ouse of the Galtons of Barr, where these men, and others of less note, formed a society of exceptional charm and intelligence.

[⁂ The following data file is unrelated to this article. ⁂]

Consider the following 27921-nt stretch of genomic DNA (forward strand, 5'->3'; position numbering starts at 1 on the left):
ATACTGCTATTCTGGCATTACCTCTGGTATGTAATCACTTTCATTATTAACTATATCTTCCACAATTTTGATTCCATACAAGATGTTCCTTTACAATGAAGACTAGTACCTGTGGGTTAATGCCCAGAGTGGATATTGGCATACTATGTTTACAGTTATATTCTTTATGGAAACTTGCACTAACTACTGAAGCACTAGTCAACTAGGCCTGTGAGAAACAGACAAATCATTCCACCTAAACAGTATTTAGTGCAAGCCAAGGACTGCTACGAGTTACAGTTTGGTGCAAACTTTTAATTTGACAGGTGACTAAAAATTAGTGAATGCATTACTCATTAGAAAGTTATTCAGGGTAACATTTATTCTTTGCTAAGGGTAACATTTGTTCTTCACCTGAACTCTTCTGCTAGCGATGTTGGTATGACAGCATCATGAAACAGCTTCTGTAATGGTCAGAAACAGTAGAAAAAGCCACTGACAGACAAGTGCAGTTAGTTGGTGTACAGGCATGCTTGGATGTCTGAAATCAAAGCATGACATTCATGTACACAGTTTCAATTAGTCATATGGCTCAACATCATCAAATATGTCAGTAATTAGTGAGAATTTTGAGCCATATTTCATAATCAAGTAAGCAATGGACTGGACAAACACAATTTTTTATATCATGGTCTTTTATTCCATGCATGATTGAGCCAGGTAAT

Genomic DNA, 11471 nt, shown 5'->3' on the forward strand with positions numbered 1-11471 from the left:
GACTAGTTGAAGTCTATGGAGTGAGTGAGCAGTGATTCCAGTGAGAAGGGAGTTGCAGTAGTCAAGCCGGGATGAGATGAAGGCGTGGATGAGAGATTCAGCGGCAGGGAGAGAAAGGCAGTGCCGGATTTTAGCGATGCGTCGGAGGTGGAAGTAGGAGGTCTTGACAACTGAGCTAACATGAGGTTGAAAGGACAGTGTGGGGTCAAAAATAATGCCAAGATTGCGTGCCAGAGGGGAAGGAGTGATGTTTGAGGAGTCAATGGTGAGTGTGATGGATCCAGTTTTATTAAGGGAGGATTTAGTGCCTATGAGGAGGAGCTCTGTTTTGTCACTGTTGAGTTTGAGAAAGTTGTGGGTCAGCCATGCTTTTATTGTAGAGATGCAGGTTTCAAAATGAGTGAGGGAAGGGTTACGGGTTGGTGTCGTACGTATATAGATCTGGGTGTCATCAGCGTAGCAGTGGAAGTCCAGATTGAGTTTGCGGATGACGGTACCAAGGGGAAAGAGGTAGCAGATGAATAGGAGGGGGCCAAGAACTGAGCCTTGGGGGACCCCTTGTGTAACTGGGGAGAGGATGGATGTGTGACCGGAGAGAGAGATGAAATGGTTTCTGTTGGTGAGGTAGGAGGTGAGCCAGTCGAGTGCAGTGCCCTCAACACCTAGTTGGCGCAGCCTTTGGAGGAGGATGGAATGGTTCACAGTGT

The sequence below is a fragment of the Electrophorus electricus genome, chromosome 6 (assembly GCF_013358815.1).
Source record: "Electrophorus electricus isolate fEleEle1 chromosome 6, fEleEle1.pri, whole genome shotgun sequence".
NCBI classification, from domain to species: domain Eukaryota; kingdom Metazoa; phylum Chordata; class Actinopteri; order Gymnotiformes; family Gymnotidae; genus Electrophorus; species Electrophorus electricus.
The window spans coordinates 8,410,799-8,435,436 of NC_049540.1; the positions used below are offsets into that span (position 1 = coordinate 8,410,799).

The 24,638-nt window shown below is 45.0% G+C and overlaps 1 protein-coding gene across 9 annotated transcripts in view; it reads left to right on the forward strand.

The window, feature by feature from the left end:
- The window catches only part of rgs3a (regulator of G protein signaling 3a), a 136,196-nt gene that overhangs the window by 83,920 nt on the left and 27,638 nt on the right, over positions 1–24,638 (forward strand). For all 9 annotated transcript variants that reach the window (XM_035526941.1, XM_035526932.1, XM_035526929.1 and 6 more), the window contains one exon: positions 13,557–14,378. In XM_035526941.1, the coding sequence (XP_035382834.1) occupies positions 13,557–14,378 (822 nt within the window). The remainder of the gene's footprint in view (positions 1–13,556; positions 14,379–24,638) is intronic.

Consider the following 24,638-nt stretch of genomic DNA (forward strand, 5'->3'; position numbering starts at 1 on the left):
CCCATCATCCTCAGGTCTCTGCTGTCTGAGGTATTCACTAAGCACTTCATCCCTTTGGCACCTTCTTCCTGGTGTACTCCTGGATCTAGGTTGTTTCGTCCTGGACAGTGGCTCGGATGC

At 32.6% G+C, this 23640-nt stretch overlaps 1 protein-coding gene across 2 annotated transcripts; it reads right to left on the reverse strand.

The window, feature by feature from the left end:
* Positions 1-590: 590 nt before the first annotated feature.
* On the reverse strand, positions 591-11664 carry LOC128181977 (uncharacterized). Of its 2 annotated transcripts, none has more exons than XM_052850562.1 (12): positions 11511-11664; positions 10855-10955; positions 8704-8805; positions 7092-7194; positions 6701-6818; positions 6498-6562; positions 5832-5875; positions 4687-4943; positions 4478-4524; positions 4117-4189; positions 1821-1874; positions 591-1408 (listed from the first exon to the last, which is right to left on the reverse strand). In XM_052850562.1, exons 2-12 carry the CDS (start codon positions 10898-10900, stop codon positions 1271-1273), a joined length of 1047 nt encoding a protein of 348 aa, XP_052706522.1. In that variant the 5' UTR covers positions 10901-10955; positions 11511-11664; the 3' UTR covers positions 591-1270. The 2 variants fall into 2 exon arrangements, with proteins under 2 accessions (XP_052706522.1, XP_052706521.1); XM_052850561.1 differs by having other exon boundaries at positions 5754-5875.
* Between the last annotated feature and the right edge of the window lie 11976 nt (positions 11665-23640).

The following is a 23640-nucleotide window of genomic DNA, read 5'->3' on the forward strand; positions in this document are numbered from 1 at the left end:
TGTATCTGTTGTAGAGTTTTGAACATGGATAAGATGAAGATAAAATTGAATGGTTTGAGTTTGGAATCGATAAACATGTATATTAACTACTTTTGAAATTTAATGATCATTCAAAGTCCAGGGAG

But these halcyon days were ended by a bitter storm. The French Revolution broke out. An electric shock ran through the nations; whatever there was of corrupt and retrograde, and, at the same time, a great deal of what there was of best and noblest, in European society shuddered at the outburst of long-pent-up social fires. Men's feelings were excited in a way that we, in this generation, can hardly comprehend. Party wrath and virulence were expressed in a manner unparalleled, and it is to be hoped impossible, in our times; and Priestley and his friends were held up to public scorn, even in Parliament, as fomenters of sedition. A "Church-and-King" cry was raised against the Liberal Dissenters; and, in Birmingham, it was intensified and specially directed towards Priestley by a local controversy, in which he had engaged with his usual vigour. In 1791, the celebration of the seco
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